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Auto Pilot: The Popcorn Kid


While doing one of our favorite drunk commentary warm up games, watching old 80’s and 90’s commerical compilations on youtube, a promo flashed past for a show called The Popcorn Kid, which seemed to be a sitcom set in a movie theater.  Having worked at a theater for over 5 years, I had to find out more and I was able to find the first episode on youtube.

Episode Title: Pilot

Original Air Date: March 23rd, 1987

Did I Know Anything Going In?: Literally zilch


Debuting in 1987 on CBS, The Popcorn kid lasted six episodes before being cancelled and followed the staff of a classic movie palace style movie theater, the Majestic, that only had one theater and a massive old school projector.  It was actually produced by Barry Kemp, who also produced Newhart and Coach, which were obviously much more sucessful than The Popcorn Kid.  Our main character was Scott Creasman (Bruce Norris), a movie nerd who wants to break into the movie industry and thinks this job is his first step and he’s joined by Willie (Jeffrey Joseph), the star of the local football team and Gwen, the typical over achieving nerdy but attractive girl in the vein of Annie from Community or Jessie from Saved by the Bell.  Gwen is played by Penelope Ann Miller, who is far and away the most famous person from The Popcorn Kid, as she went on to co-star in movies like The Artist, Kindergarten Cop and Carlito’s Way.  One of the main plots of the pilot episode is the trio getting a new co-worker in ditzy cheerleader Lynn Holly (Faith Ford), who is only working at The Majestic because her parents are forcing her.  The manager of the Majestic is Mr. Brown (Raye Birk), who is constantly threatening to fire everyone and trying to suck up to the theater’s owner, the rarely seen Mr. Tuttle.  Rounding out the cast is Marlin, the projectionist, played by John Christopher Jones, who is firmly in the quirky side character mold that would be perfected by Michael Richards a few years later in Seinfeld.  Marlin and Scott share a love of movies and the experience of seeing them in a big old theater like the Majestic, compared to the souless multiplexes that are springing up everywhere.  That’s the other side plot of the pilot, as Scott manages to fast talk Mr. Tuttle over the phone to stop him from going forward with his plans to renovate the Majestic into a multiplex and instead turn it into a historical landmark for a tax break.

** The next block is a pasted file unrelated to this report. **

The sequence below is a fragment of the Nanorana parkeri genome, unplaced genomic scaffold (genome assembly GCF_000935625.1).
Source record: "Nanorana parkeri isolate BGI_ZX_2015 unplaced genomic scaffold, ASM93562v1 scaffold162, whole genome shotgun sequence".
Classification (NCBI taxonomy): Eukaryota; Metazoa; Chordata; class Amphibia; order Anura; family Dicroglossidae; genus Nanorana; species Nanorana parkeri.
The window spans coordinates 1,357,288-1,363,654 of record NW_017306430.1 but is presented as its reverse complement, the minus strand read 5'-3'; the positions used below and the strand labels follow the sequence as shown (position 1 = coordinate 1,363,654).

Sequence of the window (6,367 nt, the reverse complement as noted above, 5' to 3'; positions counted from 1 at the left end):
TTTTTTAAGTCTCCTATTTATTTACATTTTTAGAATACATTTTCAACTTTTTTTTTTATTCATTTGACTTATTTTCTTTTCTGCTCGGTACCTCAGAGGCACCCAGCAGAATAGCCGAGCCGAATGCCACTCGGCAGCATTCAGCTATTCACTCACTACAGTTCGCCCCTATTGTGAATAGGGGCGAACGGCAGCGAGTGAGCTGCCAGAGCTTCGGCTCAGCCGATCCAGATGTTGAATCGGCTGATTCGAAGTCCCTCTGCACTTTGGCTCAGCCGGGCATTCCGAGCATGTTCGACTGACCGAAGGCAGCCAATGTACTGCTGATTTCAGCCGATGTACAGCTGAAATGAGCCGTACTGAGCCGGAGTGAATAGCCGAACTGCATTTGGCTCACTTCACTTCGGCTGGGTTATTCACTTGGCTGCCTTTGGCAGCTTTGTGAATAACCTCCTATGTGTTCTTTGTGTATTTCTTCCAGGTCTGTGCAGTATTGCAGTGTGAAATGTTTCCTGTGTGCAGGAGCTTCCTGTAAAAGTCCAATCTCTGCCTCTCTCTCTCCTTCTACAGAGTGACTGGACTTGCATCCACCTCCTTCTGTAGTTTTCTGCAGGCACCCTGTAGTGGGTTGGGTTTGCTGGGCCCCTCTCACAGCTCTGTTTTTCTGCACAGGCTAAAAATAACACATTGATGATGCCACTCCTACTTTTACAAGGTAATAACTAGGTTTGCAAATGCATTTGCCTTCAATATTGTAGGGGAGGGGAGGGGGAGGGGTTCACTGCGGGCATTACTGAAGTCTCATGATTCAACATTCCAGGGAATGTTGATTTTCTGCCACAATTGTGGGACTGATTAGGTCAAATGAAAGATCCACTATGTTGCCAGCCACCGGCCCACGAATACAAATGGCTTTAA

As far as 80’s sitcoms go, The Popcorn Kid is decent but I can also see why it got cancelled.  It’s harmless enough and there’s a few solid lines but it’s just kind of generic and nothing elicited more than a chuckle from me.  For a show about a movie theater, there’s very little about what is actually playing and all the action takes place around the concession stand, which seems to be the norm for the brief glimpses of the future episodes I’ve seen.  There’s a few scattered posters and references but if something like this was coming out today, you better believe that there would be some sort of cross promotion for whatever studio shares an owner with the network, like if it was on ABC, there would be nothing but Marvel, Star Wars and Disney.  The only major movie related plot seems to be one episode where the theater has an Ed Asner movie marathon, which is attended by the man himself.

As far as capturing what it’s like to actually work at a movie theater, there are some things it gets completely true.  In most places you still have to wear horrible uniforms but fortunately they are not the baby blue full suits that Scott and the others have to wear (which would be just wrecked with grease and grime by the end of one shift) and they also nail the weirdness of the customers.  There’s one guy in the pilot of The Popcorn Kid who brings a paper bag full of popcorn from home that he wants buttered and I’ve seen so many things that are all too similar.  There’s also the constant pressure of having to upsell candy and popcorn to all the customers but thankfully we don’t have to fuss with projectors anymore, so pretty much everything about Marlin’s character is obsolete.

Overall, I can see why The Popcorn Kid disappeared against other, vastly superior 80’s sitcoms but it’s still a novelty worth checking out for movie fans and it’s a solid idea that could be revisited in the future, as theaters are rife with comedic potential if you followed around the employees having to deal with the customers.  In fact, you can check out the excellent web comic Multiplex by Gordan McAlpin for exactly that kind of thing.

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